Web browsers have gotten smarter. Enter a few letters and the browser flips through your browsing history to find matches. Want to go even faster? Check out Shortmarks. When I type gm into my web browser’s address bar and hit enter, Google Mail opens. When I type im Jodie foster, my browser automatically searches IMDB for Jodie Foster.
Shortmarks starts you off with a bunch of shortcuts. Here are some. Most of these were already provided by Shortmarks. The keyword is in the first column. Typing this in your browser’s address bar will open the site it’s attached to. If you don’t like the keyword, you can change it. Click on “Edit bookmarks.”
That calls up the edit page. When I type cal in my browser’s address bar, Google calendar opens. But I can change that just by clicking in that keyword box and typing something else.
Adding new shortmarks.
One way to add a new shortmark is to go to the Shortmarks edit page, enter the keyword you’d like to use, name the page, and enter the link to the page. Click save. Done.
A quicker way is to go to the Shortmarks help page, and drag the “Add to Shortmarks” link to your browser’s bookmark bar. Now visit any page you’d like to create a shortmark for. Click “Add to Shortmarks” on your browser’s bookmark bar. The Shortmarks edit page will open with the name of the page and the URL already entered. Just enter the keyword you’d like to use, and click save. Done.
Notice the far right shortmarks column; it’s labeled “Search link” (see above). Some websites have built-in search capability. Let’s take Google search for example.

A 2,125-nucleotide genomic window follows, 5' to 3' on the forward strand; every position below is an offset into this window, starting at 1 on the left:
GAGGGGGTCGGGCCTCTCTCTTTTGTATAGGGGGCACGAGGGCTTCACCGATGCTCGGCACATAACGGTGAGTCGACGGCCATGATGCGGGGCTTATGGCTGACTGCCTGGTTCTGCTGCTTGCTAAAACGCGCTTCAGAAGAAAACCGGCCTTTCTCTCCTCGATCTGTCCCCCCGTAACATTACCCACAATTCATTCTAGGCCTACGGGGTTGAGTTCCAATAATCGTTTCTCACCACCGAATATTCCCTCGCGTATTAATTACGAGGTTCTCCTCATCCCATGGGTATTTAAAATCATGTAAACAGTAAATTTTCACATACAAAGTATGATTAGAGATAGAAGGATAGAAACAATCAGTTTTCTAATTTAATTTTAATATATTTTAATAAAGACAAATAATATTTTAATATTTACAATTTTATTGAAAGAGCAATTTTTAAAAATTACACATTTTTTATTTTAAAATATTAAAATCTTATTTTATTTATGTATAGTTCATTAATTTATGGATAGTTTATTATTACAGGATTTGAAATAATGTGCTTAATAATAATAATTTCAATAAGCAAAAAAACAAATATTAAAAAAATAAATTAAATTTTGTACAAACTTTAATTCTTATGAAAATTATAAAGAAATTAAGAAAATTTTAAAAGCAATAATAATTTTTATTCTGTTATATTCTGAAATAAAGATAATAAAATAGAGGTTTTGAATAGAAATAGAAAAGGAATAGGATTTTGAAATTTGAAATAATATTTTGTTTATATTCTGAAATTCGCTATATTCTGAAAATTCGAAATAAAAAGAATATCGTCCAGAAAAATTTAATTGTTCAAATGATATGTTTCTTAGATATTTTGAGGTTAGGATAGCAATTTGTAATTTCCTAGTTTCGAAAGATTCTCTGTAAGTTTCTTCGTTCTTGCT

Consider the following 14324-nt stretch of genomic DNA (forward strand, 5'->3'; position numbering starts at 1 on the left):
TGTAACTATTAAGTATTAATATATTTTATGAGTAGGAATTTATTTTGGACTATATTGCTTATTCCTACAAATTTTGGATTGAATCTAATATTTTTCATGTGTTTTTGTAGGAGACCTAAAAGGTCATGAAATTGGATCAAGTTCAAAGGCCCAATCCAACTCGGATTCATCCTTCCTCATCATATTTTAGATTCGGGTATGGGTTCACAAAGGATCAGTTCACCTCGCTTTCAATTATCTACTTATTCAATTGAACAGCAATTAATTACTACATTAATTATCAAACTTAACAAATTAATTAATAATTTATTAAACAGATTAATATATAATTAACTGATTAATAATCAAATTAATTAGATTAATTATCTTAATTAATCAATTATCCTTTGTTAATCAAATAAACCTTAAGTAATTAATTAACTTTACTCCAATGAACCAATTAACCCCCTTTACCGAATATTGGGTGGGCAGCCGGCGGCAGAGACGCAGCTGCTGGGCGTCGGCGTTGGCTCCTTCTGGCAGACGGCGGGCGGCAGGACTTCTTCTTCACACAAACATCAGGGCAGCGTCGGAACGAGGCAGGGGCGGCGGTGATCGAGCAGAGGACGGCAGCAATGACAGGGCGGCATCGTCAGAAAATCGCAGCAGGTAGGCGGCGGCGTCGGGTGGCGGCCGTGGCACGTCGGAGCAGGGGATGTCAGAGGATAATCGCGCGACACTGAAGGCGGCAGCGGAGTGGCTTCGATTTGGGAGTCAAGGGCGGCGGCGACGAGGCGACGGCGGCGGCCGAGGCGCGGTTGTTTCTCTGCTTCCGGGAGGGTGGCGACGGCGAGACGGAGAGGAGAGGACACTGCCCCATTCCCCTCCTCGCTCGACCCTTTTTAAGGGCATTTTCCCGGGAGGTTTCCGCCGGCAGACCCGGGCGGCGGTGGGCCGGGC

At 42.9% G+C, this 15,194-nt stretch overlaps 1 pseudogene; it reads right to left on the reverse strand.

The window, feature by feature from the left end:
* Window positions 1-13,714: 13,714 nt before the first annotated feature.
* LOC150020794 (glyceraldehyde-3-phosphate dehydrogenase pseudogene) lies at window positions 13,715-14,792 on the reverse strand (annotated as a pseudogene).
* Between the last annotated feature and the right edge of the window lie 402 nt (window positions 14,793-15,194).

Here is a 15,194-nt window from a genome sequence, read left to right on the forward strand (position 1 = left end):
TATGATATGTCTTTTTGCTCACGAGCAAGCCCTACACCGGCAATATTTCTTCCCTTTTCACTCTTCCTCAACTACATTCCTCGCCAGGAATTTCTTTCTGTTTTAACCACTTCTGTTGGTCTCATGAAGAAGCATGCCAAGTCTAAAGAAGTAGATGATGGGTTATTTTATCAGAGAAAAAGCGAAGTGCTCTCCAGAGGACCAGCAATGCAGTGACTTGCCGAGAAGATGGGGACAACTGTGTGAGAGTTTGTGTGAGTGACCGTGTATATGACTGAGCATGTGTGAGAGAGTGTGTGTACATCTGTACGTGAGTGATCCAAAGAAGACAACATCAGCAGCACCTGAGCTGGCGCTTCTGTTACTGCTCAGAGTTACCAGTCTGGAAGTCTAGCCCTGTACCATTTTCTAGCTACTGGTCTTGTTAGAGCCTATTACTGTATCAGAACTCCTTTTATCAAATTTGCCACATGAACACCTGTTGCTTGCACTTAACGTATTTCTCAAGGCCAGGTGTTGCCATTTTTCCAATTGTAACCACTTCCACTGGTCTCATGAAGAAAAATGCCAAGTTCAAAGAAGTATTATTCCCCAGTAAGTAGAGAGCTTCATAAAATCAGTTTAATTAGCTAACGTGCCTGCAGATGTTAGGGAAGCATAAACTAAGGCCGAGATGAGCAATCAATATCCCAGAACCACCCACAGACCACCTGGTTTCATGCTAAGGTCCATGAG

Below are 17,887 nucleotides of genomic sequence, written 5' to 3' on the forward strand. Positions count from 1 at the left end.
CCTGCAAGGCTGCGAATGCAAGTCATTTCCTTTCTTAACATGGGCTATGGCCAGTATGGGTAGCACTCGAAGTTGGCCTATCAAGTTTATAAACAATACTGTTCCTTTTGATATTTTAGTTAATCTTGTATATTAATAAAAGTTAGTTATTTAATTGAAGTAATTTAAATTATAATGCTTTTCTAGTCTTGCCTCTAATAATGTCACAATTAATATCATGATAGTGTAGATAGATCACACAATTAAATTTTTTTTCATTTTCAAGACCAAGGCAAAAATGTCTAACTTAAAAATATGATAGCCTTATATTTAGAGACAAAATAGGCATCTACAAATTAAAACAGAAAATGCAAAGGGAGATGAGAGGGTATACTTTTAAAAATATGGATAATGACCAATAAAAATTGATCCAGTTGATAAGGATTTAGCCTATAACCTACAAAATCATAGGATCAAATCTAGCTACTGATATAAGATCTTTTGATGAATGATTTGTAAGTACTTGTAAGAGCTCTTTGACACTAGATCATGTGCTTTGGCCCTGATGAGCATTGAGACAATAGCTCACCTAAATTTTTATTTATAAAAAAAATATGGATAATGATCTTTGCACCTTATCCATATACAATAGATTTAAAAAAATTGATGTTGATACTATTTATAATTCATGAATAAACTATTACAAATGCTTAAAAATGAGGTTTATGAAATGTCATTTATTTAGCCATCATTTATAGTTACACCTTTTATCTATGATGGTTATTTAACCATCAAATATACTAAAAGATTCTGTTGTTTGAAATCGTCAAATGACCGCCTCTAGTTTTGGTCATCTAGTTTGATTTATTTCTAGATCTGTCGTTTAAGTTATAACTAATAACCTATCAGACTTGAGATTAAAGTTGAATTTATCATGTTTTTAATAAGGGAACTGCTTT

With this shortmark, if I type g in my browser’s address bar, the Google search page will open. If I had typed g steelers instead, shortmarks would have used the URL in the last column, and I would have jumped directly to Google’s search result for “steelers”. Typing w takes me to Wikipedia. If I had typed w dachshund instead, then the dachshund entry at Wikipedia would have opened.
[Added 12/9/2011.] To add your own search, go to the page you want to search, and enter a search term. For example, go to Barnes and Noble and search for Unbroken. That will give you this very ugly URL:
Delete everything back to the first “unbroken”. That gives you this:
Now add %s so it looks like this:
That’s what you will enter into Shortmarks’ search link box.
Make bn your Shortmark keyword. Remember to hit save. Now when you type bn catcher in the rye into your browser’s address bar, you will be directed to the page at Barnes and Noble that displays all of their Catcher in the Rye holdings.
Have several shortmarks you’d like to open together? Use a bundle. If I type !d in my browser’s address bar, the sites I open first thing in the morning open. If I type !hcc four sites open, all related to my college.
To edit them, click “Edit” like you did for editing shortmarks. The bundles are located at the very bottom of the page. Add the keyword you’d like to use for your bundle, add a description, and then entry the keywords for the links you’d like to have included in the bundle.
[Updated 11/22/2011] It works best when Shortmarks is designated as your default browser. Enter a search term in the address bar. Your browser will go to Shortmarks. If you have a shortmark for what you’ve typed, the shortmark will launch the appropriate webpage. If there isn’t a shortmark, the term will be entered in the default search engine you have enabled in Shortmarks. See this Shortmarks help page for how to change your browser’s default search engine to Shortmarks.
Shortmarks is easy to use and easy to customize, and it does speed up browsing considerably. One more thing. Since your shortmarks are linked to your Google account and stored in the ‘cloud,’ you’ll have access to them anywhere you’re logged into your Google account.
As a short footnote, I got shortmarks to work on my smartphone once, but only once. Since this service is still in beta, look for the possibility of mobile functionality in the future. These kinds of shortcuts would be a terrific addition to my mobile browser!
One more quick tip. CTRL-L sends your cursor to your browser’s address bar, and whatever is there will be highlighted. Just type your shortmark keyword and hit enter.